About the work



     Sous tension, 1999
Under tension
Mixed media
Variable dimensions
Translated verbatim the French title means 'under tension' but the meaning is actually 'electrified'. The artist thus emphasises the dangerous, current-carrying wiring in the work. Moreover the installation emits a loud, buzzing noise, a telltale sign of the electricity flowing through the objects.

The scattered articles seem to almost come alive: their shapes make them look like spiders, scorpions or other creepy-crawlies. It is as if they have jumped off the kitchen table themselves, on their way out into the room.

In addition the live wires fixed to the utensils spark so much life into the work that it becomes deadly to the touch.

Together these features imbue the work with downright unpleasant and frightening aspects despite the decorative appearance. On the other hand the work does possess a humorous quality, making fun of notions of a secure childhood in hearth and home or a happy family around the kitchen table.

In Sous tension relatively harmless kitchen utensils suddenly become menacing, seeming almost to come alive. Hatoum often utilises graters, coffee grinders and other instruments that are potentially dangerous, especially if undergoing change or introduced into a new context. For instance in Hatoum's universe the utensils can grow in size so that they no longer fit food but people rather.

Hatoum comments: - I see kitchen utensils as exotic objects, and I often don't know what their proper use is. I respond to them as beautiful objects. Being raised in a culture where women have to be taught the art of cooking as part of the process of being primed for marriage, I had an antagonistic attitude toward all of that. Spending any time in the kitchen is something I completely resisted.

Sous tension clearly reflects ambivalence towards the notion of home. One might interpret this as a comment on domesticity being a restrictive place for women and, given the artist's background, one can also extend this interpretation to Hatoum's complex relationship with her Arab culture in which the woman's role still is closely linked to the home. The work plays on the balance between the familiar and the horrifying, illustrating how the homely can become unsettling. Her works explore the relationship between the beautiful and the terrifying.

Sous tension was created during a stay at Creux de l'Enfer, a gallery in a disused knife factory in Thiers, France.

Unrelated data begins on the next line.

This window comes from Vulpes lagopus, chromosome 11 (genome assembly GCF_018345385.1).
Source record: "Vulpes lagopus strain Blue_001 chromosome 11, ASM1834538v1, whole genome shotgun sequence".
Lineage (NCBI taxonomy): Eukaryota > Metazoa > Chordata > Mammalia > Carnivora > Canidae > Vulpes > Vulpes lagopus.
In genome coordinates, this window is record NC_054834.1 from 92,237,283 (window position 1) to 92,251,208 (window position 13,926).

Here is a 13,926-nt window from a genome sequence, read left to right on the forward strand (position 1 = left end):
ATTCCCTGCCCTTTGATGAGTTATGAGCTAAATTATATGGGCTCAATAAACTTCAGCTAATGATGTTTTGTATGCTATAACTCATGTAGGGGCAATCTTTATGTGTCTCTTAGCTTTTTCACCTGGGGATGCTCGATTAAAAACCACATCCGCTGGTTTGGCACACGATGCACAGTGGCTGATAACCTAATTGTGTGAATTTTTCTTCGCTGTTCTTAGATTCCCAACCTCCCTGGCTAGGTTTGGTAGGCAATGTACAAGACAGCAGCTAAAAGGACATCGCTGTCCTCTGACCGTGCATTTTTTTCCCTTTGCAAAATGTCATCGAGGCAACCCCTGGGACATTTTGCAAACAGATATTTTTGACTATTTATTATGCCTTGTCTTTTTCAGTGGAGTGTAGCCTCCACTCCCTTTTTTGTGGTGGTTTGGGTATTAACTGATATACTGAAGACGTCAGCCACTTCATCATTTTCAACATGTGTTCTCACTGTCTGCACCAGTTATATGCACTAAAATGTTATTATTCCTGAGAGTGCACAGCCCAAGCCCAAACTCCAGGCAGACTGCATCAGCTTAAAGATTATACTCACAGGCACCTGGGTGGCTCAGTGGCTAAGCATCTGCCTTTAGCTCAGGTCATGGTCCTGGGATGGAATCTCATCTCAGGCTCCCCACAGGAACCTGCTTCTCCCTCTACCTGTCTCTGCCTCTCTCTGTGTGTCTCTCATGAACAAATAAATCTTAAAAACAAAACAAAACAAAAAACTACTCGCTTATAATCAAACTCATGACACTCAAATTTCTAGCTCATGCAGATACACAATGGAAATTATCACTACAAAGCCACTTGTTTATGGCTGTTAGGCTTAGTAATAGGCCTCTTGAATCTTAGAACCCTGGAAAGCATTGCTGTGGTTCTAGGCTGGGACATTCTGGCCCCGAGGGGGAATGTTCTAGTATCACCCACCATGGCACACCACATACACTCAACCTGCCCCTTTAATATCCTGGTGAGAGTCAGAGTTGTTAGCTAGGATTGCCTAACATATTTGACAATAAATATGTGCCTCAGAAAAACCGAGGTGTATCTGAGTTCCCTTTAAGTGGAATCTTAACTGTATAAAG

Mona Hatoum's art in general
Hatoum's works combine her interest in aesthetics with questions of a political and social nature. Her art deals with cultural and sexual identity and affinity – or lack of same. She works with familiar materials and objects which in her works are imbued with new meanings. Thus her art runs parallel with the work of the Surrealists who also explored the transformation of the familiar, resulting in the unheimlich. In a similar manner the kitchen utensils have animistic qualities, i.e. seeming virtually alive a striking similarity with the Surrealist penchant for just that.

Many of her works draw an analogous aesthetic and formal inspiration from 1960s Minimalism whose plain forms encourage the onlooker to relate to the work in a concrete and bodily manner. Hatoum utilises the physical space around her work in a way that prevents us from only relating intellectually to the art. We cannot help imagining what it will be like to get too close to the current-carrying wires or gargantuan parsley mincers.

Although Hatoum's background can seem a significant key to her works, she does not regard them as direct translations of her own life and experiences as a Palestinian refugee from the war in Lebanon. Her works are not only narratives of actual exiles as experienced by the refugees and immigrants of our time; they also deal with a more universal feeling of homelessness, loneliness, lack of security that most people of today can relate to. On the feeling of malaise and the disturbance of the familiar Hatoum has emphasised the significance of her own unstable situation; a situation that denies her from taking anything for granted and in which she mistrusts even the ground beneath her feet.

Hatoum's works address our bodies and our senses. We can physically read the neurotic quality that her aggressive works give off in our bodily reaction to them. They are threatening and clearly to be kept at a distance. The works stage the cruelty of the familiar through aesthetic and more or less subtle alterations of our usual expectations to the objects: they are not as they ought to be. In this manner she is questioning the very core of our lives: our home, thus imbuing our entire existence with a fundamental unease and tension.

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